A federal judge late Monday issued a temporary restraining order, allowing Alabama abortion clinics to continue operating despite a state order that effectively restricted access to abortions during the COVID-19 pandemic.
U.S. District Judge Myron Thompson’s temporary restraining order will last until April 13 at 5 p.m.
“Despite the serious conditions described by defendants and the dire need for medical equipment across the United States, the benefits of some potential increase in the availability of equipment (some of which may be ill-suited to the task of disease containment) do not outweigh the serious, and, in some cases, permanent, harms imposed by the denial of an individual’s right to privacy,” Thompson wrote in the order.
Thompson’s ruling came after the American Civil Liberties Union and the ACLU of Alabama earlier on Monday asked the court to intervene, arguing that Alabama state health officer Dr. Scott Harris’s March 27 public health order banned abortions, despite the court’s previous ruling blocking the state’s near-total ban on abortions.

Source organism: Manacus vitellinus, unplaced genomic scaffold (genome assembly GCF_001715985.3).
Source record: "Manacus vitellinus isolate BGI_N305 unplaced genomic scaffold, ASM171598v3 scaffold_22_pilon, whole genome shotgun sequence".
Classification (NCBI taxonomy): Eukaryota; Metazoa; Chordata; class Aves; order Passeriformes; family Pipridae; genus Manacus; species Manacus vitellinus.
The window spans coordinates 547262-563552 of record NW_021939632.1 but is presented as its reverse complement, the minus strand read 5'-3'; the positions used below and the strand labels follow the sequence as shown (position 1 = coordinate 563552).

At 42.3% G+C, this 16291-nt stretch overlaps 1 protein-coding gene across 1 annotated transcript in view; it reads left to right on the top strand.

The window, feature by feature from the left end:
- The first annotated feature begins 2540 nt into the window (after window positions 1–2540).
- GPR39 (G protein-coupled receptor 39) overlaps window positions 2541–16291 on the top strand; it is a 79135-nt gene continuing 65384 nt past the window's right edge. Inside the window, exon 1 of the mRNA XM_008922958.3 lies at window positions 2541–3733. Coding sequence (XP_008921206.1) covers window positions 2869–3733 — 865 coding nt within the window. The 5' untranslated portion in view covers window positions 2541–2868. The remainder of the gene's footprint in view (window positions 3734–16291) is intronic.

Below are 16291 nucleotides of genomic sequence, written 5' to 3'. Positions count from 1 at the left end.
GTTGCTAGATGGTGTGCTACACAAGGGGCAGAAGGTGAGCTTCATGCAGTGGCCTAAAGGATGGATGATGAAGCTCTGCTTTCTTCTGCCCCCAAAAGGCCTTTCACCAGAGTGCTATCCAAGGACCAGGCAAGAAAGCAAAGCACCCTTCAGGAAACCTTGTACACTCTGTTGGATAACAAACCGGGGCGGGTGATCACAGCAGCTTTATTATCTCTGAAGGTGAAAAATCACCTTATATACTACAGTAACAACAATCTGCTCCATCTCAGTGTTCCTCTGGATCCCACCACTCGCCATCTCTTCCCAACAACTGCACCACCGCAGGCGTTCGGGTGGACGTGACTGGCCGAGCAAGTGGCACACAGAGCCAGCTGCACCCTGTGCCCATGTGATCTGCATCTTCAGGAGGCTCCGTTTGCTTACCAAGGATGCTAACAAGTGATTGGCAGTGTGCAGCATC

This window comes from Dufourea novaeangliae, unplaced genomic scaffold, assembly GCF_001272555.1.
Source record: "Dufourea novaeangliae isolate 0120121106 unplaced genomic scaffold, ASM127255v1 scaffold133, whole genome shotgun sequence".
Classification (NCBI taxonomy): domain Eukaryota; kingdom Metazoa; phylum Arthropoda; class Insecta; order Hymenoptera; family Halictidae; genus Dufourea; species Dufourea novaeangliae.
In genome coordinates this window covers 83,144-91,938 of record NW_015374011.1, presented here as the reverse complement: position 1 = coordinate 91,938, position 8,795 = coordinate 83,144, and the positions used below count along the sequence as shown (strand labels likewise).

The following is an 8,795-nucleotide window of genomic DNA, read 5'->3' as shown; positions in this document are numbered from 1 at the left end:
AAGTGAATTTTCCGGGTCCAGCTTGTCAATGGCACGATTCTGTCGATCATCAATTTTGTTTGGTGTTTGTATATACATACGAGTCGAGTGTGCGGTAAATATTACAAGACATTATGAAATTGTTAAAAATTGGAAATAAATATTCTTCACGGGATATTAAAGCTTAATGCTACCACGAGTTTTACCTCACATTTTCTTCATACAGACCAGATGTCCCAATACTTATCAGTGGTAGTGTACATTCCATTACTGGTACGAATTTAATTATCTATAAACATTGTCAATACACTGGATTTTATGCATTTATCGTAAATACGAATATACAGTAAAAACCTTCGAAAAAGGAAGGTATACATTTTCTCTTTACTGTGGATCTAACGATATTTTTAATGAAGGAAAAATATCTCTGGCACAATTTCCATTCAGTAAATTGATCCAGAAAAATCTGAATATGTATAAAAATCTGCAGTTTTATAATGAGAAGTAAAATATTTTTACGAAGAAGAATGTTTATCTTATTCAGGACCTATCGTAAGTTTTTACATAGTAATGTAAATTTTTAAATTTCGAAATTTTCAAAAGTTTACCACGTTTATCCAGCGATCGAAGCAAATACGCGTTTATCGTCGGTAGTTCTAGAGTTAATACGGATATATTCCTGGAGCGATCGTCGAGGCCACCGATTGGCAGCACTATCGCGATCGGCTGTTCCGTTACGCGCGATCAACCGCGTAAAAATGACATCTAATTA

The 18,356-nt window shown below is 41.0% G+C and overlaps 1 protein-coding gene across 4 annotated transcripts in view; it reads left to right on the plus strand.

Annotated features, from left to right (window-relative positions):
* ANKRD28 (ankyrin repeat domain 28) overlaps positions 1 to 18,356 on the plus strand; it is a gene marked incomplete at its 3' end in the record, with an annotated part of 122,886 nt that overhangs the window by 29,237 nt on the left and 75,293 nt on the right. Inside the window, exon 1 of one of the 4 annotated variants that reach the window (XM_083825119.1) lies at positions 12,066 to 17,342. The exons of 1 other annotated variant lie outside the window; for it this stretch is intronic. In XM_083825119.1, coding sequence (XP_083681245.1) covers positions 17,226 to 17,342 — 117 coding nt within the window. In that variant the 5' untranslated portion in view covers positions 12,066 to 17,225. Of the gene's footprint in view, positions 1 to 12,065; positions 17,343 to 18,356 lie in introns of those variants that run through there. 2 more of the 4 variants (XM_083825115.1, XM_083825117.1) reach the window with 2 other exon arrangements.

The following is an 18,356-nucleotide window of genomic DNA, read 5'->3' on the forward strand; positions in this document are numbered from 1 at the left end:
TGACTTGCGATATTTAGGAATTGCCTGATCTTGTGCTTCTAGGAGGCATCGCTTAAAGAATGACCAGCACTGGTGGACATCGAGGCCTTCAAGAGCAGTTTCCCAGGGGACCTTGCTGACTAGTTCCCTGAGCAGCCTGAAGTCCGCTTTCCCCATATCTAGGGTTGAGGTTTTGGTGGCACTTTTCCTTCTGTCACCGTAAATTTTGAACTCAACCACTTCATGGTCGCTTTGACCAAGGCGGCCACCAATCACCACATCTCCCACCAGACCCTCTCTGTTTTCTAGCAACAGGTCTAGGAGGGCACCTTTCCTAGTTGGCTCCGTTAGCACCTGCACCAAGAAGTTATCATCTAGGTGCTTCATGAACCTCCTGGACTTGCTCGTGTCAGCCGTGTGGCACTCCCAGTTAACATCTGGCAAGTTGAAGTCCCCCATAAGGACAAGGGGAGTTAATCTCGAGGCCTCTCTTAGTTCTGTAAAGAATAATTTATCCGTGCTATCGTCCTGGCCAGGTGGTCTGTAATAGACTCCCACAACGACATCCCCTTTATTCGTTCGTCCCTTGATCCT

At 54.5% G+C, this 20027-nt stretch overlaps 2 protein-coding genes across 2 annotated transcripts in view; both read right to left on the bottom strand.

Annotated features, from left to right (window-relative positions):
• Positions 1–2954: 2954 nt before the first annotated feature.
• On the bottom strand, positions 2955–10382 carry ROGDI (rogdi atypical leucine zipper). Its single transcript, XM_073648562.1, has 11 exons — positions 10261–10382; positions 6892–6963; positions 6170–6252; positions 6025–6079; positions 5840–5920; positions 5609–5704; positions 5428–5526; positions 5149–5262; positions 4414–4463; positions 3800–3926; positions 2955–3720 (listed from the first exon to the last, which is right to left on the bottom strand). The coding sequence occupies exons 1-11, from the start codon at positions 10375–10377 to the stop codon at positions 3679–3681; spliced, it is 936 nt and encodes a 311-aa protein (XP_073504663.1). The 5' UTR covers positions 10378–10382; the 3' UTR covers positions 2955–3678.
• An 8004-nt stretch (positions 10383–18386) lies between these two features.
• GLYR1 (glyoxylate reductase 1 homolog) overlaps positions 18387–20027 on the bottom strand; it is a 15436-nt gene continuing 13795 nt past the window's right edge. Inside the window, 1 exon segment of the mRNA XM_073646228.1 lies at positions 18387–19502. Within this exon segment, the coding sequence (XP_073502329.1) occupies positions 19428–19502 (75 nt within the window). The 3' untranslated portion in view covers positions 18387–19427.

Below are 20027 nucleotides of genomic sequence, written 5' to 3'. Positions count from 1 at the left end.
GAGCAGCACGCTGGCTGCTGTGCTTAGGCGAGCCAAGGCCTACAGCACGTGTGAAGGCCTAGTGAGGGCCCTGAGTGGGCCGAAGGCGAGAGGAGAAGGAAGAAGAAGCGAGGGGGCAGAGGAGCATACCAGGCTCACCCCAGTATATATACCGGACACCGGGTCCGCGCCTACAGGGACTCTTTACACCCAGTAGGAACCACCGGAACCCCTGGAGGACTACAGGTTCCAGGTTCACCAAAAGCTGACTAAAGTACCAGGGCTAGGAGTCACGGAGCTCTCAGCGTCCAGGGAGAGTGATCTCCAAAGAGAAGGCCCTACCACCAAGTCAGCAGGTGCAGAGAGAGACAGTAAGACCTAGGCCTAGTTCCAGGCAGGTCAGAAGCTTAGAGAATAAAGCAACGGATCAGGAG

Thompson’s ruling came after similar rulings by federal judges in both Ohio and Texas, who issued restraining orders Monday evening lifting restrictions on access to abortions.
Without the court’s injunction, the groups told the court in the filing that more than 20 abortions in Alabama would have had to be canceled this week, including one for a woman “who will be pushed past the legal limit for abortion in Alabama if she does not obtain an abortion this week.”
Harris’s March 27 order prohibits any medical or surgical procedure except those necessary to treat an “emergency medical condition” or to “avoid serious harm from an underlying condition.”
Attorney General Steve Marshall took the position that the March 27 order prohibits abortions.
“Per the order, we are unable to provide you with a blanket affirmation that abortions will, in every case, fall within one of the exemptions,” wrote Katherine Robertson, chief counsel in the Alabama Attorney General’s office, in response to a request for clarification from the ACLU before the suit was filed.
Before the judge issued the restraining order, the attorney general responded to ACLU’s court filing, saying, “Put simply, no provider or clinic is excused from compliance with this order.”
The attorney general on Monday also joined 14 other Republican attorneys generals attorneys in their court battles over similar prohibitions. Federal judges in Ohio and Texas have also issued restraining orders barring the states from prohibiting abortions.